More than two months since the German regulator suspended the process for certifying the operator of the Nord Stream 2 gas pipeline, the status of the application remains unchanged, a spokesperson at the Bundesnetzagentur said Jan. 20.
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The German regulator had four months from Sept. 8 to issue a draft decision on certification, but the process was suspended on Nov. 16 to allow for Switzerland-based Nord Stream 2 AG to transfer assets to a new German subsidiary.
The process will resume once the regulator is satisfied that the actions around transferring assets to a new German subsidiary are completed.
"There is no new status compared to our mid-November press release," the Bundesnetzagentur spokesperson told S&P Global Platts.
It remains unclear when Nord Stream 2 AG will complete the process of setting up the German subsidiary, registering it and then informing the regulator.
"Nord Stream 2 is currently undertaking all necessary efforts to ensure compliance with applicable rules and regulations especially regarding the German Energy Industry Act, which transposes the EU Gas Directive into German law," a Nord Stream 2 spokesman told Platts on Jan. 21.
Under the amended EU Gas Directive, which came into force in May 2019, new non-EU gas pipelines must comply with regulatory requirements on ownership unbundling, third-party access, and tariff transparency.
Gazprom-owned Nord Stream 2 AG applied to the German regulator in June this year for certification as an independent system operator.
The delay to the certification process continues to push back the start date for the pipeline.
In mid-December, the head of the Bundesnetzagentur said there would be no final decision on the certification of the operator of the pipeline in the first half of 2022.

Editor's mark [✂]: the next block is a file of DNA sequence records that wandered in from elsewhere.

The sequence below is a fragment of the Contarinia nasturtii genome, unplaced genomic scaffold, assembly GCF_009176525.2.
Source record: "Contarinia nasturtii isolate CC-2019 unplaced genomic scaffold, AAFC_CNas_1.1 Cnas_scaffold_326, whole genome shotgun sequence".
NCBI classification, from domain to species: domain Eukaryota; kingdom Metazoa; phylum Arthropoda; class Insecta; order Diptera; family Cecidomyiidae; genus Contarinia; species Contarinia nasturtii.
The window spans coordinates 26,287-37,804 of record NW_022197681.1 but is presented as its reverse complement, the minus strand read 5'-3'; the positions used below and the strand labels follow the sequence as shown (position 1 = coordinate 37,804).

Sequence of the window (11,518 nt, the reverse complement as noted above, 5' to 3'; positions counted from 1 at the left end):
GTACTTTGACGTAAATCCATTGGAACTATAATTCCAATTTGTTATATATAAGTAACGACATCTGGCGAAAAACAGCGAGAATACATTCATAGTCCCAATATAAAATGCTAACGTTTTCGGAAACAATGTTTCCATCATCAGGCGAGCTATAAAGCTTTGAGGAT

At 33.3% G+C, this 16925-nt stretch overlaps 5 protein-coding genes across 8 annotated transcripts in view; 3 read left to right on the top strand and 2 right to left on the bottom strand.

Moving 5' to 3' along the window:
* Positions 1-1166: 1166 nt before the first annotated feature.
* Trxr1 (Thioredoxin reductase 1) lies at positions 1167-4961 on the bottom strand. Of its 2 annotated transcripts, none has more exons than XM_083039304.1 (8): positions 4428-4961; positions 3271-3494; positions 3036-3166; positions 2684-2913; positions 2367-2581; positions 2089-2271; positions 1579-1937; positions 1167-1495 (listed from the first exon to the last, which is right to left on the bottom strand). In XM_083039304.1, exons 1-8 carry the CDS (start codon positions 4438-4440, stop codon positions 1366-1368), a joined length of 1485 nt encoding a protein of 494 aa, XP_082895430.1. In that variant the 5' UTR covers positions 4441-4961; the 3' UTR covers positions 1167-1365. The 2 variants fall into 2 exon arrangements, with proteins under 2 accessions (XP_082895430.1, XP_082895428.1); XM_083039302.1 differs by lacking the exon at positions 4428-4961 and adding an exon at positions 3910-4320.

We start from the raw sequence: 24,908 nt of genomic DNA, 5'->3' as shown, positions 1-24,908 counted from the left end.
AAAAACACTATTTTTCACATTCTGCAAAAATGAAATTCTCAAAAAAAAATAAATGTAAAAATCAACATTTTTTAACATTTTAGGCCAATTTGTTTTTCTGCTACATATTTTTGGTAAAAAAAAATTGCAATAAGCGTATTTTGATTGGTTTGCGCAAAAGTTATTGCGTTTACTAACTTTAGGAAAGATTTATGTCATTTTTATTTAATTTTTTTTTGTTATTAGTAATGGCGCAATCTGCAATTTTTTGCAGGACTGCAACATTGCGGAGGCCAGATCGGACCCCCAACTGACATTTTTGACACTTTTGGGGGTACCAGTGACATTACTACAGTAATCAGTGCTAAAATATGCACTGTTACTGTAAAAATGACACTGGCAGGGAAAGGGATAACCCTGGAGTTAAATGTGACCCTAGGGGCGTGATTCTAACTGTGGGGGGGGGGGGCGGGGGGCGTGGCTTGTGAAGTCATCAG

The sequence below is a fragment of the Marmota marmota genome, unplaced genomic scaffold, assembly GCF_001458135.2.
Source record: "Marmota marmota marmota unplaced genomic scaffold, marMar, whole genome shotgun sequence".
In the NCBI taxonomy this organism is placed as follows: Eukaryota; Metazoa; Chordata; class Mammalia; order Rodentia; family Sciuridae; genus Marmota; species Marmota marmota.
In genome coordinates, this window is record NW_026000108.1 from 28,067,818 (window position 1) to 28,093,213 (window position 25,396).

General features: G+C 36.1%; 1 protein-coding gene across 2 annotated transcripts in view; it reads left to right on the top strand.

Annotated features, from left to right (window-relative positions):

With the work to comply with the requirements of the regulator regarding the German subsidiary continuing, it appears unlikely that a final decision would be published before September.
Once the process resumes, the Bundenetzagentur would have up to seven weeks to issue its first draft decision.
It then passes to the European Commission which also has up to four months to publish its verdict, after which time it is returned to the Bundesnetzagentur, which has a further two months to come up with a final opinion.
This suggests up to almost eight months would be needed to issue the certification decision from the time the process is resumed.
In addition, Poland's PGNiG, its trading arm PGNiG Supply & Trading (PST), and Ukraine's state gas company Naftogaz Ukrayiny and grid operator GTSOU have all been granted the right to take part in the German regulator's process for certifying the operator of Nord Stream 2.
Poland and Ukraine have been especially vocal in their opposition to the pipeline.
On Jan. 19, Kremlin spokesman Dmitry Peskov said an idle Nord Stream 2 was "bad" for consumers of gas in Europe with gas prices still at historic highs.
Low Russian supplies and the protracted certification process for Nord Stream 2 have been significant contributors to the recent price strength.
The TTF day-ahead price hit an all-time high of Eur182.78/MWh on Dec. 21, an increase of 985% year on year, according to S&P Global Platts price assessments.
Prices have cooled since, though they remain at historic highs. The TTF day-ahead contract was assessed Jan. 20 at Eur76/MWh, still a year-on-year increase of 275%.